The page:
Soccer is the world’s most popular sport, so it’s only fitting some of Newton County’s foreign exchange students have been participants with the area’s high school soccer teams.
Such was the case in 1988 with Newton’s Oscar Fernandez and Mikka Soivo, dozens of other foreign-born students and one of 2012-13’s exchange students in Eastside’s Phillip Keinberger.
Keinberger is one of four foreign exchange students with NCSS this year, and one of three from Germany, with France being the only other country represented in the program this time around. Keinberger is also the only one, not only learning the American way in school, but also in high school sports.
Keinberger has been with the Eagles’ soccer team since starting at Eastside eight months ago, making friends and seeing many other parts of Georgia through his team.
“I like playing soccer here,” Keinberger said. “It’s a team sport and (my teammates) are all very nice, and you always have things to do. You get to travel around Georgia and visit other schools. Plus you’re kind of like the new star from Germany or another country so I’m kind of enjoying that.”
The soccer team has been a big way for Keinberger to see more of the area around Newton County as he does not have a U.S. driver’s license and needs to depend on others for transportation, something he misses the most from his hometown of Berlin.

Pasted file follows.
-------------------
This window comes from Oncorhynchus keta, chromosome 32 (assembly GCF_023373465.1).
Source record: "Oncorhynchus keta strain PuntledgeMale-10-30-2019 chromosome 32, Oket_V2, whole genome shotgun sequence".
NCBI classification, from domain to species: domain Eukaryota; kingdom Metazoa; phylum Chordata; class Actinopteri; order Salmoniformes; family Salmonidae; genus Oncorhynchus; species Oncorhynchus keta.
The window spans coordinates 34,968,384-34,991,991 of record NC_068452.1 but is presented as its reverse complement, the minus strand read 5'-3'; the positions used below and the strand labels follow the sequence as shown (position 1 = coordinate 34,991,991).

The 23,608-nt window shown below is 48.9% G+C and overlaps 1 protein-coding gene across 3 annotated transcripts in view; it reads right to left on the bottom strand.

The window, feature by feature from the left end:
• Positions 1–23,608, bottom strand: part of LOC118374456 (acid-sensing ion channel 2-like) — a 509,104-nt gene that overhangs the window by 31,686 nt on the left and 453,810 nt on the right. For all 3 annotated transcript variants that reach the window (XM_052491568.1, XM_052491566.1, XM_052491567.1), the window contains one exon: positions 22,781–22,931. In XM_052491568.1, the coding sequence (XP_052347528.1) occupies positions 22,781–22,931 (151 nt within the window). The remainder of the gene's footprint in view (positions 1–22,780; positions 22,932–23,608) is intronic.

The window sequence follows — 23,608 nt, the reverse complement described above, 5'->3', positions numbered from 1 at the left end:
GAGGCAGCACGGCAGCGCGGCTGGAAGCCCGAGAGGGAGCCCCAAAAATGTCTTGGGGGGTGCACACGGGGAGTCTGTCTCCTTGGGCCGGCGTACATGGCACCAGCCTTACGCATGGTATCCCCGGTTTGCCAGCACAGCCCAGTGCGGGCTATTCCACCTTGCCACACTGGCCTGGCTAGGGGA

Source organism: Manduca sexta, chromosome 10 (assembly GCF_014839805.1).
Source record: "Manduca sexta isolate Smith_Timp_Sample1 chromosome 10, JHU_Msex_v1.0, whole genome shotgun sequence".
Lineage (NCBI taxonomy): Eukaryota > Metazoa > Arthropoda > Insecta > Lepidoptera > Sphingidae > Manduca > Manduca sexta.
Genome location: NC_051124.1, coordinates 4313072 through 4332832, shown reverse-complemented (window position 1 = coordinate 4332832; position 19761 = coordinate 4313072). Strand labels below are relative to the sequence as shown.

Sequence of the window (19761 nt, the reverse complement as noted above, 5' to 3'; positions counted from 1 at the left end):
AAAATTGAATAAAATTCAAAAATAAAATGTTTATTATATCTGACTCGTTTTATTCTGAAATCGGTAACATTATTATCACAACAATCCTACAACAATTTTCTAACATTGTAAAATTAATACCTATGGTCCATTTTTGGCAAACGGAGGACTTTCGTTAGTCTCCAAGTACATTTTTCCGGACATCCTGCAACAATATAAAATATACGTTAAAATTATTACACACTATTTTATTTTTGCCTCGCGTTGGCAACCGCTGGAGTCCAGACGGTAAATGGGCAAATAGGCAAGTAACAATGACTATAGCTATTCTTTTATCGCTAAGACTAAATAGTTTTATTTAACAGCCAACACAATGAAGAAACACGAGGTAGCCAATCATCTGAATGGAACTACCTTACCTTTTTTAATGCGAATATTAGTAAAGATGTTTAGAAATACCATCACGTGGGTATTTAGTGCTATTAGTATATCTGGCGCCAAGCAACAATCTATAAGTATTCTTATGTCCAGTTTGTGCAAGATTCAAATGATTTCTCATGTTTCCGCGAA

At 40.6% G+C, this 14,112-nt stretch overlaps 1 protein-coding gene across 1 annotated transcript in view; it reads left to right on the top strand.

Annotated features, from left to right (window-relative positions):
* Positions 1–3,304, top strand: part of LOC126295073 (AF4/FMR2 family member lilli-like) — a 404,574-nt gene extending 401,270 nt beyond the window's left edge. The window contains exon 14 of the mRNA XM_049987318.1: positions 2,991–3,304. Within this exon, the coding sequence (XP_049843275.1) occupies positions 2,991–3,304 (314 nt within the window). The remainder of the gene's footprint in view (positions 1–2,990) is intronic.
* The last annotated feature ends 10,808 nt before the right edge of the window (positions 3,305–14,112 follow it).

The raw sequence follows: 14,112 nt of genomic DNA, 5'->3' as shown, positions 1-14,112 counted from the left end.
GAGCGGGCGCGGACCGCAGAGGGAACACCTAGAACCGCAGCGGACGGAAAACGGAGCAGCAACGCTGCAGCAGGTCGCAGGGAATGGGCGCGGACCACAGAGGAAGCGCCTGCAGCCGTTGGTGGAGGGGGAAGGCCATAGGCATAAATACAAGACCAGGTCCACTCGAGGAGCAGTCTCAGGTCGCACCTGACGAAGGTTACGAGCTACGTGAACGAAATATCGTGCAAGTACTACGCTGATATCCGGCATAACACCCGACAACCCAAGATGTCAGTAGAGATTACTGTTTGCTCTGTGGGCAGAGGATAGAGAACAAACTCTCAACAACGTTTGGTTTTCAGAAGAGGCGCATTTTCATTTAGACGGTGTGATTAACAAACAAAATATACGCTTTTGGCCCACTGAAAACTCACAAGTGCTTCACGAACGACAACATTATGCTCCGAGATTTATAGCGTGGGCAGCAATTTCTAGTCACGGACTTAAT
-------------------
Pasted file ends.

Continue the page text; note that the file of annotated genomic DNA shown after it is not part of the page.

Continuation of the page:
Berlin, being much more of an urban area than Covington, provided many more opportunities and entertainment options for Keinberger than his current situation.
“I miss that I can do what I want to do and I just can’t leave the house when I want to, taking a bus or subway; I miss the good infrastructure,” Keinberger said.
However, for the times when he has to travel by car, it’s a bit more luxurious than what he’s used to driving around in, in Berlin.
“I think it’s fun, I like the big cars,” Keinberger said.
Being in Newton County is much more of a rural atmosphere for Keinberger, who is finding getting used to the “country” as educational as the rest of his experiences. Not being able to go to clubs or other places in Berlin has enabled him to learn to keep busy in other ways.
“I think it’s pretty good here,” Keinberger said. “I’m having a lot of fun with my soccer team, school is pretty easy for me coming from a better educational system in Germany and there’s a big difference between country life and big city life.”
Those are just some of the reasons that made Keinberger want to participate in the foreign exchange student program — learning our culture and improving his English and learning the differences of soccer.
“The play is more physical than it is in Germany, but the play is more faster in Germany,” Keinberger said.